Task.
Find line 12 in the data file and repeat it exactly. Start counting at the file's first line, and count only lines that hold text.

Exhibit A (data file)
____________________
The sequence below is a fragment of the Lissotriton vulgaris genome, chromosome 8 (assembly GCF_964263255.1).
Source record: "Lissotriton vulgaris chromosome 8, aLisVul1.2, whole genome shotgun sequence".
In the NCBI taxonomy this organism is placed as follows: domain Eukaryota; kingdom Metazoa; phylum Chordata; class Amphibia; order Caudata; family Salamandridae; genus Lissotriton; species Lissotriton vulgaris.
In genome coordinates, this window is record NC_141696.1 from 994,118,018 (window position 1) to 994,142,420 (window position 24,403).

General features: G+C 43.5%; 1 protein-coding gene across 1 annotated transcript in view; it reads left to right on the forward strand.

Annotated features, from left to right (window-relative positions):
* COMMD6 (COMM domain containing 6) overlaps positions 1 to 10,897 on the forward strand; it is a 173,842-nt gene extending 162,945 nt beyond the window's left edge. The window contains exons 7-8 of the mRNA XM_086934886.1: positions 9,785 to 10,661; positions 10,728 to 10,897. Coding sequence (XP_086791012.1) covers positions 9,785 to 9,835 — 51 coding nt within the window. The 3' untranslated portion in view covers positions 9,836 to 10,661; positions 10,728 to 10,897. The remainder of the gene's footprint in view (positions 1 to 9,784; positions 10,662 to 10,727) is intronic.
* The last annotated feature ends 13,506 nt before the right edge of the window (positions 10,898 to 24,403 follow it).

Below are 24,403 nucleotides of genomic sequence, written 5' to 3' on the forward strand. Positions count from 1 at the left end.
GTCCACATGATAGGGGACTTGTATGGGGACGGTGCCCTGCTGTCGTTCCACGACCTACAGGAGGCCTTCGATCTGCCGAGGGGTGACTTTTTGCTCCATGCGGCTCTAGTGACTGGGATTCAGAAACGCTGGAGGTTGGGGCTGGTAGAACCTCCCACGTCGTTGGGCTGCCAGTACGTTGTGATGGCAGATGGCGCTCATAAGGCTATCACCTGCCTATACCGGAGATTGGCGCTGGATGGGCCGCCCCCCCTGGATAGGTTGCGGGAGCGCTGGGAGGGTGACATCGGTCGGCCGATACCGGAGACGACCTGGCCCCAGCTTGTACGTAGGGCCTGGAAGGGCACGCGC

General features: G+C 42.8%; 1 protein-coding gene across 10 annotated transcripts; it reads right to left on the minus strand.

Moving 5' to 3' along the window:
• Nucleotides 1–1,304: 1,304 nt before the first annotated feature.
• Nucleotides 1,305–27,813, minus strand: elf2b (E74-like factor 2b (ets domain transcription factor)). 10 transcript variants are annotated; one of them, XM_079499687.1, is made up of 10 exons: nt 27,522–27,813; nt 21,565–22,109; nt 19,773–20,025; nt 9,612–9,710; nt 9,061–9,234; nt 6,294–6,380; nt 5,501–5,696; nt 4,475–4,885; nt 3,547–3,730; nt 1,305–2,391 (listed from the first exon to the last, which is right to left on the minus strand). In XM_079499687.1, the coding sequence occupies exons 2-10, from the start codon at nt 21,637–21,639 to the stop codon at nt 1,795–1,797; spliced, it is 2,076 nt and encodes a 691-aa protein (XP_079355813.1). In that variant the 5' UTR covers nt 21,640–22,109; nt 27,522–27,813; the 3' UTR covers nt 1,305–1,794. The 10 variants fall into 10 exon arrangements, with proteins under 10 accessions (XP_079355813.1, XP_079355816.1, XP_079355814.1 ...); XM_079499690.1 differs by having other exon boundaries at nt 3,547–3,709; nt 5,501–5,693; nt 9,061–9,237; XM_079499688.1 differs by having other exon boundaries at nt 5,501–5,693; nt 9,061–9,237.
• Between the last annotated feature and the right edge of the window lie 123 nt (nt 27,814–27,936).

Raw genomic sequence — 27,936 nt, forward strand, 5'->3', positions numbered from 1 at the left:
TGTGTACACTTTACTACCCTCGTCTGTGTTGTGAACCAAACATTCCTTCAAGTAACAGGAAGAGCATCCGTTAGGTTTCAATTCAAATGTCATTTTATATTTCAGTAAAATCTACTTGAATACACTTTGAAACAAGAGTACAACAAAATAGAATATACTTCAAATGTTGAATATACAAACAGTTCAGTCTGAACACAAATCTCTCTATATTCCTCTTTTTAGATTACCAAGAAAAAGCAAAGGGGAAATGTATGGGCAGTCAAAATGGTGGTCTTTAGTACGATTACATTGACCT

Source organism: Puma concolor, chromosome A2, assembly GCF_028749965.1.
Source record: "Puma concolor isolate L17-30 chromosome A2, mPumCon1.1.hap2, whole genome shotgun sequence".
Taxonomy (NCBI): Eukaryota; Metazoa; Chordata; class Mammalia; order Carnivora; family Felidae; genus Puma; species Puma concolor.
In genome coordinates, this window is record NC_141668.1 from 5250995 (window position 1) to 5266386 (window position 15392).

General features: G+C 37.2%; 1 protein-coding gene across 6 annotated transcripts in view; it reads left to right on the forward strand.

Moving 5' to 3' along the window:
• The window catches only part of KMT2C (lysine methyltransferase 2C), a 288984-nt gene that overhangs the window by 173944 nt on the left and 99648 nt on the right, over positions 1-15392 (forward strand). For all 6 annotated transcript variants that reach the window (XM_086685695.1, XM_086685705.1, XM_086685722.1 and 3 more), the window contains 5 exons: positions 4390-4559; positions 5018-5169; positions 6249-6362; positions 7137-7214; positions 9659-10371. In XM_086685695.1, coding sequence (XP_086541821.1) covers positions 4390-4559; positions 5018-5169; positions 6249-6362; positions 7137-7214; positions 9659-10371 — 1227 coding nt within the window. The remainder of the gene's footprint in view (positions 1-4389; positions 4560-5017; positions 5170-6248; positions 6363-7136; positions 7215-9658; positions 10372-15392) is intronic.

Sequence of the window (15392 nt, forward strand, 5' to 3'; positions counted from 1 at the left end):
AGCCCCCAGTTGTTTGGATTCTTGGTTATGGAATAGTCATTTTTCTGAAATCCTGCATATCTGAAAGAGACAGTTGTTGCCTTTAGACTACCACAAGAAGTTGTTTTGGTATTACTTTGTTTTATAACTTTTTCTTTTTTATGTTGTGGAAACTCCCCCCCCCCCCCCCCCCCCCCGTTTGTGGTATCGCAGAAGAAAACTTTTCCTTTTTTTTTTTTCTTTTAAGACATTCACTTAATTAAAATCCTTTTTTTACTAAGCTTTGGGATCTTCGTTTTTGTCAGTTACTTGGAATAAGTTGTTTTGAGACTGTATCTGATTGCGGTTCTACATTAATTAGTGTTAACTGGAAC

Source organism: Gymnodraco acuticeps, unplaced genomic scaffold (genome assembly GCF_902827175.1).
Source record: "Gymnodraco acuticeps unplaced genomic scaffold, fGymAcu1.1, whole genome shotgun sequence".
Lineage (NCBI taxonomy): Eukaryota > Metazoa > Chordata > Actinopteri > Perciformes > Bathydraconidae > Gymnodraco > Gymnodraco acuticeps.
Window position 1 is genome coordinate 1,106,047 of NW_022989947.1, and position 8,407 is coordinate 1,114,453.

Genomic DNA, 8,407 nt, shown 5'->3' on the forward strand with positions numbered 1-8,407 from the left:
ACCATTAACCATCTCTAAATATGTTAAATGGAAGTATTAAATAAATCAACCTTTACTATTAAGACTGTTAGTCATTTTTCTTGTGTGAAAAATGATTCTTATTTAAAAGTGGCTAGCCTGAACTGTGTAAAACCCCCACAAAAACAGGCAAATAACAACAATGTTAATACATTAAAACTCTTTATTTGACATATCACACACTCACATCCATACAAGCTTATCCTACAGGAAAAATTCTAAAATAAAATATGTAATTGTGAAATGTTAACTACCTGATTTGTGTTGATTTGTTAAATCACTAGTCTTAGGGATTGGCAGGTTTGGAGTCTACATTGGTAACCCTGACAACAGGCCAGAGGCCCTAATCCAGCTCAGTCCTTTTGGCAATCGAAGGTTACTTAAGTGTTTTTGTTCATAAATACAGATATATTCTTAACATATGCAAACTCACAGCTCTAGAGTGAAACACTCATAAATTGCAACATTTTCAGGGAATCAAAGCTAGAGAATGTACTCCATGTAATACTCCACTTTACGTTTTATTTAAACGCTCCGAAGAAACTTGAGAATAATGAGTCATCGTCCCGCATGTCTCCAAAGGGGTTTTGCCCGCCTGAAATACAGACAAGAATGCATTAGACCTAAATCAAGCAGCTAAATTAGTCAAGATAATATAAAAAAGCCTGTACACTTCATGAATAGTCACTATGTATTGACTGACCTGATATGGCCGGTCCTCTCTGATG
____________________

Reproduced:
Moving 5' to 3' along the window: